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# TENSEGRITY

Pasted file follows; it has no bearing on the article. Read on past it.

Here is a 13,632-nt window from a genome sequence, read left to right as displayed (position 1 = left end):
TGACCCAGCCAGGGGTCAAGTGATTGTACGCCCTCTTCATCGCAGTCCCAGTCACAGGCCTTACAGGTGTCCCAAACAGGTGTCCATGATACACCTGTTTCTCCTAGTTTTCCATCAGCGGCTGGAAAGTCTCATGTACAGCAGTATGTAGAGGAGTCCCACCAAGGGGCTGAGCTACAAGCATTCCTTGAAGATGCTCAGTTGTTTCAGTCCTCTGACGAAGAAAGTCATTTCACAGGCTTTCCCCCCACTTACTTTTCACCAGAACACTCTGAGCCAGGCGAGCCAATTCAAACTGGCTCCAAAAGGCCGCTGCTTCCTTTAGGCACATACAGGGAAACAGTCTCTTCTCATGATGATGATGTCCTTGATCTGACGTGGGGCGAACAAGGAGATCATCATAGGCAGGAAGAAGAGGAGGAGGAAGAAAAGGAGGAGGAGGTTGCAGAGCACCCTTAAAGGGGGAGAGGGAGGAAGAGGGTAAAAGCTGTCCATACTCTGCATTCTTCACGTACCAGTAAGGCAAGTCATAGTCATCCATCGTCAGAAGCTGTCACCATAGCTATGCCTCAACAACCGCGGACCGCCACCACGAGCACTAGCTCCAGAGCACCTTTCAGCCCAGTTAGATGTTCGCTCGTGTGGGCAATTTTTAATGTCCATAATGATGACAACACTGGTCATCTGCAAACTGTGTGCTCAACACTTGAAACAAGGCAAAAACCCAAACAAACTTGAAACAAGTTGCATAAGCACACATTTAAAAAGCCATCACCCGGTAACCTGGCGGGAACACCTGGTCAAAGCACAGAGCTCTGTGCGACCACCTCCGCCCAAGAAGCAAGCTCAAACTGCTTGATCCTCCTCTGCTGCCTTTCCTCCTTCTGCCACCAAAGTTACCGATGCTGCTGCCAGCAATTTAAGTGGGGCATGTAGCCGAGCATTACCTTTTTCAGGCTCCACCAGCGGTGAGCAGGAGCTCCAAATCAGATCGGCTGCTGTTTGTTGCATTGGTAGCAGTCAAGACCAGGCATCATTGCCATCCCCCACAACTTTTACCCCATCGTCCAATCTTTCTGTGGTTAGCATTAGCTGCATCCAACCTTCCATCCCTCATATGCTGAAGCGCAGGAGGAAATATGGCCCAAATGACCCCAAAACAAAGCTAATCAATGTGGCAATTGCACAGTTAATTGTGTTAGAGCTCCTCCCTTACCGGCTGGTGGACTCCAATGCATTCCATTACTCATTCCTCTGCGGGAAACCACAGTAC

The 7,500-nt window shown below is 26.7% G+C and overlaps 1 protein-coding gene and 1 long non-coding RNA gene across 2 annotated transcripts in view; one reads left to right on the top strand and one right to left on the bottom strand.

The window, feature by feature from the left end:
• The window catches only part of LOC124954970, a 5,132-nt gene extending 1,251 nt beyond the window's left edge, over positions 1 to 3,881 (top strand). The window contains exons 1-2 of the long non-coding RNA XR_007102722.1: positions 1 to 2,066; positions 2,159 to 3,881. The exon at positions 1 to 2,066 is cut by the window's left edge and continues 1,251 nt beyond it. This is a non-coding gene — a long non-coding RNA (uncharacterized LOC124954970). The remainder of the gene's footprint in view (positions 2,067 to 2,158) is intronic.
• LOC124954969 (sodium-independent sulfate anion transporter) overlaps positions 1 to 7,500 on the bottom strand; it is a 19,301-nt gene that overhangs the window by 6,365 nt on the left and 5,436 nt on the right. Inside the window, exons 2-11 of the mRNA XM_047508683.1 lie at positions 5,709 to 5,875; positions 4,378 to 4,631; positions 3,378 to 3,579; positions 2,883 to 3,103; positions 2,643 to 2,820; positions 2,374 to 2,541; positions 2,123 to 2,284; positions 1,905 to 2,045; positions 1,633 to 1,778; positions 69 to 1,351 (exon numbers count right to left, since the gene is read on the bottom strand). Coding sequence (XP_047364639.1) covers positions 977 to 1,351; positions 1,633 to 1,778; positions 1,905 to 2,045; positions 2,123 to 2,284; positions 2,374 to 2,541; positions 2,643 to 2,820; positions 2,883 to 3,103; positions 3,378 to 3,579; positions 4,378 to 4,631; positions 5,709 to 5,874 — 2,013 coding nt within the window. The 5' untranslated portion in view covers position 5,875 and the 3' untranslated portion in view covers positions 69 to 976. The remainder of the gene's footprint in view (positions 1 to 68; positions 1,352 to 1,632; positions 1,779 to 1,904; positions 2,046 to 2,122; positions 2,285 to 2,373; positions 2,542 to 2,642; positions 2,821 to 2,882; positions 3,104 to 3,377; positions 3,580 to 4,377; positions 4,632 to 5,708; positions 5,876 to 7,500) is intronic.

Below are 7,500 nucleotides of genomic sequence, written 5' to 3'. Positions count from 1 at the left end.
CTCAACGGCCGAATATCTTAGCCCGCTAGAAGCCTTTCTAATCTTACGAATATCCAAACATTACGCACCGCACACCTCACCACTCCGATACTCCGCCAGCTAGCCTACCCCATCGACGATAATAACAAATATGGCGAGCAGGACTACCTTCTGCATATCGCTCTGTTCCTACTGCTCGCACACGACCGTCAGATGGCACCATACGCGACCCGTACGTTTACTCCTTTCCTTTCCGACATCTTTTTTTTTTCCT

You see models around here which arethese compression members do not touch each other, and if you try them, youll find that these are flexible cables between them. They are not stiff little wires, and they are not rodsthey are literally completely flexible threads. And they are high-tensile threadsdacronso they will not stretch. But we see then, a complex of compression struts that do not touch each other, and the only thing that is continuous is the tension. Now, I became very fascinated in my early days of getting into structures and actually building things, and particularly dealing with boats and the very great strength of the rigging and strength of your ship compared to the kind strength that is usually exhibited in houses. And the differentiating of the rigging of a ship into the compressional spars and the tensional cables and stays, halyards, all the things you operate the ship with. So, Id like to think a little about any structural system. We introduced those words yesterday, so now you know what Im talking about there. We find that there is in the structural systemit is a complex of energy events interacting with one another to produce a stable pattern; but some of them were trying to explode and some of them were trying to come togetherescape the system, and others were containing the system. And, I find then, this phenomenon, compression and tension, that is always and only co-existent. I think lots of people say, I have just a compression member. Well, their compression member is at the high tide of a compressional aspect. It does have a great deal of tension in it, and we say, I have a pure tension memberthats not so. Youll find that tension is also co-existent with compression. To make that clear to you, Im going to then point out to you, for instance, I take a piece of rope, Its very flexible, and the only way that it can give you any dimensional positioning stability would be when you have it tensed. So we take this piece of rope in our hands and start tensing it. And the tighter I pull it, the more vigorously I pull it, the tauter the rope becomes. When we say taut, it means, its girth begins to contract. Thatsso as a consequence of my tensing it in this directionpulling on it this way, it is contracting this waythat is, its girth is getting lessits getting harder, youll find it tighter and tighter. That is, the more I pull it, the more it goes into compression in a plane at 90 degrees from where Im pulling it. I find that when I take a number of rodssteel rods, and I found that they are very flexibleif I push it this way, they want to bend. Im going to take a bundle of steel rods an eighth of an inch in diameter. They are four feet long, so that they are so long that they are very slender, and readily bend if I push on the ends, towards each other. They are all the same diameter, and I am going to bundle them together in parallel one to another, a whole lot of them. We find two of them will come into contact. Ive made cross section thru them, they come into contact like that, and now they cant get any closer to one other. They are actually tangent. A third one will nest in top of the twoit makes it a triangle. I find that I can get six around one making the hexagon form. We went into that
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